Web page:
7 Steps to Improve Collaboration on Your Team
By Amanda Kelly
Effective collaboration achieves what no single team member can on her own. As business magnate Richard Branson said, “A business has to be involving, it has to be fun, and it has to exercise your creative instincts.” The best collaborations do this—optimize each person’s skills by utilizing suggestions from around the table, inspiring cooperation and creative buy-in from all involved.
- Aggregate and adapt: Any good project manager will bring ideas and plans to the table. The most collaborative will be highly skilled at weaving in the suggestions, ideas and goals of their team for a best-of fusion. Complex, multidisciplinary projects need to employ agile methodologies, involving innovation from all stakeholders and parties to succeed. The use of real-time data to help participants understand what is and isn’t working allows adjustments to be made on the fly. Successful collaboration is an aggregate of the best ideas while remaining adaptive and flexible.
Listen first: An effective collaborator knows how to bridge differing ideas into workable solutions. Getting to the root of any new concept or suggestion involves active listening, and listening actively to everyone with a stake in the outcome before mapping a course. Active listening includes giving feedback to confirm and clarify the information that was shared, and having a discussion in real time. A great collaborator will be able to respond most effectively once all parties have been heard. Team members want to feel valued, and being heard is where being valued begins.
Energize: The best collaborators assume that others are working smart and working hard. An effective and collaborative leader can bring inspiration and energy into a meeting room or conversation by helping team members feel valued. They sincerely express appreciation for a job well done. When criticism is offered thoughtfully and in the spirit of “your work is important to this project’s success,” effective collaboration becomes second nature. Talking about issues that need to be addressed can be done in a way that gets the team motivated about what’s possible. A motivated, energized team is a project’s strongest asset.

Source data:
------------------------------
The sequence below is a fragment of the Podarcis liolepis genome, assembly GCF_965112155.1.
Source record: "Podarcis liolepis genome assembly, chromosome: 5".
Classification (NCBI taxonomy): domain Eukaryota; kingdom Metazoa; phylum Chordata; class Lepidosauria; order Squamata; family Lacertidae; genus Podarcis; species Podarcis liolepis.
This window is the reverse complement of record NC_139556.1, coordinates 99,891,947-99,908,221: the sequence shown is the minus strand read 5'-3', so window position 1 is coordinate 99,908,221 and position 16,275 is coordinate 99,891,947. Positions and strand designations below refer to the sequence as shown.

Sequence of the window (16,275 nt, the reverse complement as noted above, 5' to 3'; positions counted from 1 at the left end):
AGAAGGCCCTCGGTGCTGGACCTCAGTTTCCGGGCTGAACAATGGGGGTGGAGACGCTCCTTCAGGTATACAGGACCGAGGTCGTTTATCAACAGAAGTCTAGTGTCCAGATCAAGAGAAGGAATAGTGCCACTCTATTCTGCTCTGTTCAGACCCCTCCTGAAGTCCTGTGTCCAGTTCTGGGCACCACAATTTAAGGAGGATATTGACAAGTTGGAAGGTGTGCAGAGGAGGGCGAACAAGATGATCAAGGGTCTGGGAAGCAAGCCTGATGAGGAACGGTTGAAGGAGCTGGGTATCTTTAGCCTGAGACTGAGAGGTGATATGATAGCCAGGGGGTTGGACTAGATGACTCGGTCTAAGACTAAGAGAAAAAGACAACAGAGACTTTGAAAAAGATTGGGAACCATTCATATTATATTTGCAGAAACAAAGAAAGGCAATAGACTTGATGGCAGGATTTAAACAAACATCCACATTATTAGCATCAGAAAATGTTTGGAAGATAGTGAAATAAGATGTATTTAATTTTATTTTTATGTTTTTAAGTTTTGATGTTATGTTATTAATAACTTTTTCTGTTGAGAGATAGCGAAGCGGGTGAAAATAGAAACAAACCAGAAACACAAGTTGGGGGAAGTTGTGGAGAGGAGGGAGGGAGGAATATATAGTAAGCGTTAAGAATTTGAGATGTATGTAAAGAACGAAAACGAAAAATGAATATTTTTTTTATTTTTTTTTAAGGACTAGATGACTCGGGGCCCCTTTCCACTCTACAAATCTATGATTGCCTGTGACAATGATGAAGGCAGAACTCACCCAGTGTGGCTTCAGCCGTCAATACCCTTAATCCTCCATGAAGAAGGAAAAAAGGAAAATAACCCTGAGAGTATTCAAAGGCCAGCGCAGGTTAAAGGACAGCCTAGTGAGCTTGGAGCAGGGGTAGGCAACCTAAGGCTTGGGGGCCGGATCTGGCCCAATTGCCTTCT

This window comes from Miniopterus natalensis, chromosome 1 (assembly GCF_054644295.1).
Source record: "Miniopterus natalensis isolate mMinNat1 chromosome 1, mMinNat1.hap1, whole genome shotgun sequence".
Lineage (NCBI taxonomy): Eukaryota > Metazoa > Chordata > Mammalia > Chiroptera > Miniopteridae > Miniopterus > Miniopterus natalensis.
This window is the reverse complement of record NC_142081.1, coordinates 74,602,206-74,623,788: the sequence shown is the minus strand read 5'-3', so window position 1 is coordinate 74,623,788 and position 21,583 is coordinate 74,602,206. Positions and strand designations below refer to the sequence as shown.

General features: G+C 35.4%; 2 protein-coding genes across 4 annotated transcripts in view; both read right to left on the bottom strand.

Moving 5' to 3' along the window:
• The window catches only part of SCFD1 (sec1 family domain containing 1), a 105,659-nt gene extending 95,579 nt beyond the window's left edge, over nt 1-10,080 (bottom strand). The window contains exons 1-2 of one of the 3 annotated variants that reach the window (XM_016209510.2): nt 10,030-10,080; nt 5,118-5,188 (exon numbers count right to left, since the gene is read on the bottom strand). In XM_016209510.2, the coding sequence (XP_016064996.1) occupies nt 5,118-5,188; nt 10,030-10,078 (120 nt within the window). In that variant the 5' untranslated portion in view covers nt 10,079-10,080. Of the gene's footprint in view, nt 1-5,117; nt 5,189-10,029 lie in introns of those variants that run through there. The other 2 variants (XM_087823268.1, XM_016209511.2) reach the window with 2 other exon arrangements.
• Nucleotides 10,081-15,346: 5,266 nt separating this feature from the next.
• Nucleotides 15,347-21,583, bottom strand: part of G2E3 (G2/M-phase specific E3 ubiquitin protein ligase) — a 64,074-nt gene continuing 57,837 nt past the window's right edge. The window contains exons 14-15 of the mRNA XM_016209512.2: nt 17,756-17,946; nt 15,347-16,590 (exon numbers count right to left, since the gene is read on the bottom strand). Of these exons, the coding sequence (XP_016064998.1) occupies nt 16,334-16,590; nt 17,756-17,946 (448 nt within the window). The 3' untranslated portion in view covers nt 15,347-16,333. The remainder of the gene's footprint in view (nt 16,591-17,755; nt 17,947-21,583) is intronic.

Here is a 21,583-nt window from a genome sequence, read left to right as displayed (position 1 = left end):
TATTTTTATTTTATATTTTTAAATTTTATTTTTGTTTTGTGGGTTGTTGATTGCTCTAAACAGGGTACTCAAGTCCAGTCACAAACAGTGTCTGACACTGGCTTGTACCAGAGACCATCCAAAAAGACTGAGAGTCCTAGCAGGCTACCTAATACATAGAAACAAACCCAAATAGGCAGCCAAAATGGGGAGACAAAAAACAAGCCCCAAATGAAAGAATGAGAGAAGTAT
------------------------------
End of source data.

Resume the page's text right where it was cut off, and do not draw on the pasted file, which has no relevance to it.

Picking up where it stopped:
Remain open: Great collaborators always keep an open mind and know that brilliant ideas come from the unexpected. Openness is also crucial in building an atmosphere of trust. Workplace relationships are successful when employees are comfortable enough to voice concerns and make suggestions. Satisfied employees comfortably voice concerns and ask questions, and they know where to find the answers. Remaining open to new ideas, accomplishments and thoughtful critique empowers the entire team. The result: Faster problem-solving, healthier teamwork, greater trust and ultimately improved performance.
Be transparent: The most effective collaborators are less concerned with titles and roles than they are with solutions. If a fantastic suggestion is made they give credit where credit is due, regardless of source. Furthermore, effective collaborators clearly define expectations and share information across the board. Clear and inclusive communication allows team members to know that they matter enough to be told the truth. Sharing details with the team increases a sense of workplace community, and adds to the spirit of collaboration. Teams thrive in environments that encourage trial and error and encourage participation.
Have fun! Plato is credited with saying that you can discover more about a person in an hour of play than in a year of conversation. An organization or project is more successful when morale, motivation and trust are high. Having fun together—from Tuesday lunches to a bowling night to meetings where humor and optimism have their place—make a positive difference in helping team members from different parts of any project feel connected. Healthy environments incorporate appropriate camaraderie-building events and attitudes, fostering a sense of connectedness and accountability that goes beyond schedules and deadlines.
Transcend insularity: The most effective collaborators will know that the strongest parts make up the strongest whole. Workgroups have a tendency to silo. But the workplace of today is best served by operating without boundaries. So instead, make collaboration the goal and hold each member of the team accountable for their participation.
Sustained dialogue, frequent opportunities to connect through technology and a mutual sense of purpose will help collaboration become second nature. Look for common ground and emerging issues of mutual interest, and encourage team members to connect and discuss.